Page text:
One of the most stressful topics of research and preparation in my opinion are vaccines. First of all, I have a pretty bare bones health insurance at home in the US, so preventative vaccines for diseases that aren’t a concern in the US are definitely not covered – and they can be VERY expensive. This also means that it is unlikely your PCP carries them, making it necessary to visit a travel clinic. There are vaccines that are absolutely necessary in some parts of the world (Yellow Fever, Typhoid, and Hepatitis A&B for example) and others that are strongly suggested (such as Rabies, anti-Malaria pills, and Japanese Encephalitis) by the Center for Disease Control and the World Health Organization. Information on vaccines varies widely when reading blogs and forums among the backpacker community. Some people are quite relaxed when it comes to the suggested ones and others like to have all their bases covered just in case. I tend to err on the side of “better safe than sorry” but that means that I was looking at paying $1,000 – that’s right…one THOUSAND! – for a Japanese Encephalitis vaccine in the US. This is a mosquito-borne disease with side effects that include permanent neurological damage or death, but the likelihood of contracting it is very low. So understandably I went back and forth about this in my head for weeks…until I found out that the same vaccine costs $15 in Thailand. Granted it does take a few weeks for the incubation period to pass, but with such a low risk of contracting the disease anyway, I was absolutely sold on the idea of getting the vaccine abroad. In fact, I highly recommend this option. I had a very pleasant experience at a wonderful travel clinic in Bangkok that looked exactly like the one I visited at home. Now I don’t need to panic about possible paralysis every time I get a mosquito bite, and that $985 can be spent on fully financing an entire month of my travels. I also picked up some malaria medication at the clinic for a fraction of the cost that I would’ve paid in the US.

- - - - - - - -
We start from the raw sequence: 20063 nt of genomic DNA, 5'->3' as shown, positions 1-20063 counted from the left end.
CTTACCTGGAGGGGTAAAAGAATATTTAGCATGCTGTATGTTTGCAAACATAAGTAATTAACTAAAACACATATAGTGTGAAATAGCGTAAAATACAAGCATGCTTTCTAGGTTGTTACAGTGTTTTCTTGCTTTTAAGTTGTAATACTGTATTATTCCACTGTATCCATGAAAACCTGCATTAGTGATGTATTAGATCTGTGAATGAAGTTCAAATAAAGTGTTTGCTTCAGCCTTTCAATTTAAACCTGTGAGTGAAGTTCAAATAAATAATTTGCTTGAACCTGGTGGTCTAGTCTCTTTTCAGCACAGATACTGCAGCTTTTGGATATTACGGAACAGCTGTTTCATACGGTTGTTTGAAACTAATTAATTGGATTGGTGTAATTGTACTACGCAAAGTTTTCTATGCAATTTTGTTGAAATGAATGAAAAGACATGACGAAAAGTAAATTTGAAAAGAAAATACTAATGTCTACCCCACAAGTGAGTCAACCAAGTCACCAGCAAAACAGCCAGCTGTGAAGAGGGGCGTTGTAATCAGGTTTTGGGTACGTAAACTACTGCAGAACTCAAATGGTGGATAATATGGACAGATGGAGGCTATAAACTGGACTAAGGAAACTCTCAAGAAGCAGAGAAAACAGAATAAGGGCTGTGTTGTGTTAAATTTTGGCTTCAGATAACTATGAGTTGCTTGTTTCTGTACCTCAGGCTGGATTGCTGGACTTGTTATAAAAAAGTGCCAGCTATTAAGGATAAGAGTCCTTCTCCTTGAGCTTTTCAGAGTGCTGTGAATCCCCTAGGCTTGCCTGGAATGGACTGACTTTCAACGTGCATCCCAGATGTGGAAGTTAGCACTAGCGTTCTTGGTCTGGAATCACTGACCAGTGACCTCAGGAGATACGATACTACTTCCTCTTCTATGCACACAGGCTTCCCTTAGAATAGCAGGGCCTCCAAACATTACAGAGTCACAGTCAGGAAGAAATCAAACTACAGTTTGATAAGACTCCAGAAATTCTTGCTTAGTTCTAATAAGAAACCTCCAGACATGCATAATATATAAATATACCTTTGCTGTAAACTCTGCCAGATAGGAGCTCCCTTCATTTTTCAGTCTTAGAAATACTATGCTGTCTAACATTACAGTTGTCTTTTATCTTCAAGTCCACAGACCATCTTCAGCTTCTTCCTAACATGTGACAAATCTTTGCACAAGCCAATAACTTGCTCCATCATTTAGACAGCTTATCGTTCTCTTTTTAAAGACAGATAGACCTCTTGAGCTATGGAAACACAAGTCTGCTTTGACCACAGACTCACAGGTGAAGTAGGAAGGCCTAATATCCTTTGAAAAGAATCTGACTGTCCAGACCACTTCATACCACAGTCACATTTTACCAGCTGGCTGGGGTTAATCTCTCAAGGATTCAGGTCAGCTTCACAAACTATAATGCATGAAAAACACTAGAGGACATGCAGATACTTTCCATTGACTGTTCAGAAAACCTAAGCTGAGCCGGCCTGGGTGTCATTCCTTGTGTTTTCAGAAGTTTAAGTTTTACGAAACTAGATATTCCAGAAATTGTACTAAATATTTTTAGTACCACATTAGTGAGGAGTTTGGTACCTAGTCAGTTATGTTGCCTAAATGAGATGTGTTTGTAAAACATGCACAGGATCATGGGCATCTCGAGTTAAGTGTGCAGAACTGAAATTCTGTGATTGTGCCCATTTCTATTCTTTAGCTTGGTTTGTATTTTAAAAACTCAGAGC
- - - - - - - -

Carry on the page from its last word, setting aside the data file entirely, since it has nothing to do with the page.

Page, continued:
Speaking of finances, it is important to set a realistic budget for a trip of this nature, and to be quite strict to sticking with it. Backpackers choose to travel in the developing world because you can comfortably survive on $25-35 USD per day. I always recommend finding a credit card that does not charge fees for foreign transactions, and that incorporates a great points structure that can be redeemed for travel purchases. My personal preference is the Capital One Venture card and Capital One 360 debit card. It’s important to notify your bank that you’ll be traveling internationally so they don’t block your card from seemingly fraudulent charges.

Despite the aforementioned planning, as well as 10 years of travel experience under my belt, I was quite surprised to observe how nervous I was before leaving for Thailand. I’ve been preparing for this trip for months, and since I’ve done something very similar in South America, I would have thought that jumping back in would be a breeze. I was genuinely surprised to find myself on the verge of tears as I sat with my dear friend Karen at a cafe a few hours before my flight, very nervous about what I was about to do. I suppose it’s because aside from a general idea of my route, I don’t have anything close to a day-to-day itinerary. And I’ve never been to Asia before so it’s hard to know what to expect. I honestly think it would have been much less daunting to fly from Peru to Thailand last June than it was to come here after 7 months of being home. At the time I was used to the constant moving, the limited clothes from my backpack, and the sharing of a room with strangers that this lifestyle requires. It’s easy to get used to the creature comforts of home like showering without flip flops or not paying for laundry and drinking water. Despite my jitters, I never doubted that this trip is something I was meant to do, and I was meant to do it on my own.

I had two options for getting from the airport in Bangkok to my hostel – a $20(ish) taxi ride or a $1.60 bus. The taxi option is obviously more convenient and drops you right at the door, however, I do not speak a word of Thai and I knew I was risking being charged way more than normal for the ride – something to be expected when you’re in a new culture and at a linguistic disadvantage. Despite serious jet lag and the humid, sticky air in Bangkok, I bravely opted for the bus that spit me out a 15 walk from my hostel, which I successfully navigated without internet access. (Pro tip: download the map of where you’re going beforehand and have the address printed in English and the local language to easily ask for help.) As I sat on the sweaty bus and watched the city roll by, I was so proud of myself for opting for the less convenient option. After all I think that’s the true definition of backpacking. In that moment, all the overwhelm of the last few weeks melted away when it hit me that I’m traveling again. And it’s the best kind of traveling – the kind that makes me feel free. For the next 3 months I have the ability to change my plans whenever I want and to take things day by day. It’s the practice of staying in the moment and absorbing every second of it, because “normal life” just doesn’t allow for this kind of presence. I’m excited to see what this adventure brings my way.